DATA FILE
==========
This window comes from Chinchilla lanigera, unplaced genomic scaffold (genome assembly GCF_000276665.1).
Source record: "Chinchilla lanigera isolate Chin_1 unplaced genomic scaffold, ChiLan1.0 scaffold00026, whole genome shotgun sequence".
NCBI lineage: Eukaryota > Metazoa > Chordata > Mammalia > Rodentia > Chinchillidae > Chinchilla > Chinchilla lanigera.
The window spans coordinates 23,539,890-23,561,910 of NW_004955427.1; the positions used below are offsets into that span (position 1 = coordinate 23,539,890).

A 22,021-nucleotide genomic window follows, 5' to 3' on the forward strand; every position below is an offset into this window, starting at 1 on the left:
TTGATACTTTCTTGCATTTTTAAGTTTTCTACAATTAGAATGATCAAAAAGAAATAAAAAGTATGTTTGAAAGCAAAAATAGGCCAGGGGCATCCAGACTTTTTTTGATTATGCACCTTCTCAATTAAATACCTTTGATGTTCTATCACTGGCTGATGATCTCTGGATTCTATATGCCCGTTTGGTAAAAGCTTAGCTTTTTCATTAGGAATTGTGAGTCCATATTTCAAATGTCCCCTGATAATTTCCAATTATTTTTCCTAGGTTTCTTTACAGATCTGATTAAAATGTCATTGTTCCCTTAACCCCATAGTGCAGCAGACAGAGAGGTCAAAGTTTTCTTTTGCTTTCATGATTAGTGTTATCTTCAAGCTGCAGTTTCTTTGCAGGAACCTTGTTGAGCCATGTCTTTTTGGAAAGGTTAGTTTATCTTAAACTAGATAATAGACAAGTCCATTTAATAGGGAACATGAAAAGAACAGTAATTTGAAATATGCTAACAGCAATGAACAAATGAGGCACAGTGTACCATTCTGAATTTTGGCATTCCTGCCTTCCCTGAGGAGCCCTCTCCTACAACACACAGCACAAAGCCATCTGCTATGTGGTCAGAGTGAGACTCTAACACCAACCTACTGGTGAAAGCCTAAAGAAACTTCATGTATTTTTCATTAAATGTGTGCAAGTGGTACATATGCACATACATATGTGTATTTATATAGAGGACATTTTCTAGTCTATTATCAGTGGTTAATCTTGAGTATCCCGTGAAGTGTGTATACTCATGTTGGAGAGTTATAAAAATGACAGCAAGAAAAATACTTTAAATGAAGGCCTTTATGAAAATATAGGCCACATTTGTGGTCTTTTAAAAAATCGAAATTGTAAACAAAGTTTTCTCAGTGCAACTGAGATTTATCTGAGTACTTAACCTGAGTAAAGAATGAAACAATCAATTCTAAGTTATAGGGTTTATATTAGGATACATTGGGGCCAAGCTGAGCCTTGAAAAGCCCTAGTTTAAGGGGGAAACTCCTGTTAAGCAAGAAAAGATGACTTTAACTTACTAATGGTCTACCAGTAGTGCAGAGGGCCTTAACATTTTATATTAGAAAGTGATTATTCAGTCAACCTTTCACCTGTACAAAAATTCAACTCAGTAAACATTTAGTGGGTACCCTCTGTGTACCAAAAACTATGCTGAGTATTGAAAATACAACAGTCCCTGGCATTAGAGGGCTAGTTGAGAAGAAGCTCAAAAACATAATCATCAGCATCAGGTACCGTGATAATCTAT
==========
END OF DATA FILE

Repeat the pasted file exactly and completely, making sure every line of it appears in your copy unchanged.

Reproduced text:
This window comes from Chinchilla lanigera, unplaced genomic scaffold (genome assembly GCF_000276665.1).
Source record: "Chinchilla lanigera isolate Chin_1 unplaced genomic scaffold, ChiLan1.0 scaffold00026, whole genome shotgun sequence".
NCBI lineage: Eukaryota > Metazoa > Chordata > Mammalia > Rodentia > Chinchillidae > Chinchilla > Chinchilla lanigera.
The window spans coordinates 23,539,890-23,561,910 of NW_004955427.1; the positions used below are offsets into that span (position 1 = coordinate 23,539,890).

A 22,021-nucleotide genomic window follows, 5' to 3' on the forward strand; every position below is an offset into this window, starting at 1 on the left:
TTGATACTTTCTTGCATTTTTAAGTTTTCTACAATTAGAATGATCAAAAAGAAATAAAAAGTATGTTTGAAAGCAAAAATAGGCCAGGGGCATCCAGACTTTTTTTGATTATGCACCTTCTCAATTAAATACCTTTGATGTTCTATCACTGGCTGATGATCTCTGGATTCTATATGCCCGTTTGGTAAAAGCTTAGCTTTTTCATTAGGAATTGTGAGTCCATATTTCAAATGTCCCCTGATAATTTCCAATTATTTTTCCTAGGTTTCTTTACAGATCTGATTAAAATGTCATTGTTCCCTTAACCCCATAGTGCAGCAGACAGAGAGGTCAAAGTTTTCTTTTGCTTTCATGATTAGTGTTATCTTCAAGCTGCAGTTTCTTTGCAGGAACCTTGTTGAGCCATGTCTTTTTGGAAAGGTTAGTTTATCTTAAACTAGATAATAGACAAGTCCATTTAATAGGGAACATGAAAAGAACAGTAATTTGAAATATGCTAACAGCAATGAACAAATGAGGCACAGTGTACCATTCTGAATTTTGGCATTCCTGCCTTCCCTGAGGAGCCCTCTCCTACAACACACAGCACAAAGCCATCTGCTATGTGGTCAGAGTGAGACTCTAACACCAACCTACTGGTGAAAGCCTAAAGAAACTTCATGTATTTTTCATTAAATGTGTGCAAGTGGTACATATGCACATACATATGTGTATTTATATAGAGGACATTTTCTAGTCTATTATCAGTGGTTAATCTTGAGTATCCCGTGAAGTGTGTATACTCATGTTGGAGAGTTATAAAAATGACAGCAAGAAAAATACTTTAAATGAAGGCCTTTATGAAAATATAGGCCACATTTGTGGTCTTTTAAAAAATCGAAATTGTAAACAAAGTTTTCTCAGTGCAACTGAGATTTATCTGAGTACTTAACCTGAGTAAAGAATGAAACAATCAATTCTAAGTTATAGGGTTTATATTAGGATACATTGGGGCCAAGCTGAGCCTTGAAAAGCCCTAGTTTAAGGGGGAAACTCCTGTTAAGCAAGAAAAGATGACTTTAACTTACTAATGGTCTACCAGTAGTGCAGAGGGCCTTAACATTTTATATTAGAAAGTGATTATTCAGTCAACCTTTCACCTGTACAAAAATTCAACTCAGTAAACATTTAGTGGGTACCCTCTGTGTACCAAAAACTATGCTGAGTATTGAAAATACAACAGTCCCTGGCATTAGAGGGCTAGTTGAGAAGAAGCTCAAAAACATAATCATCAGCATCAGGTACCGTGATAATCTAT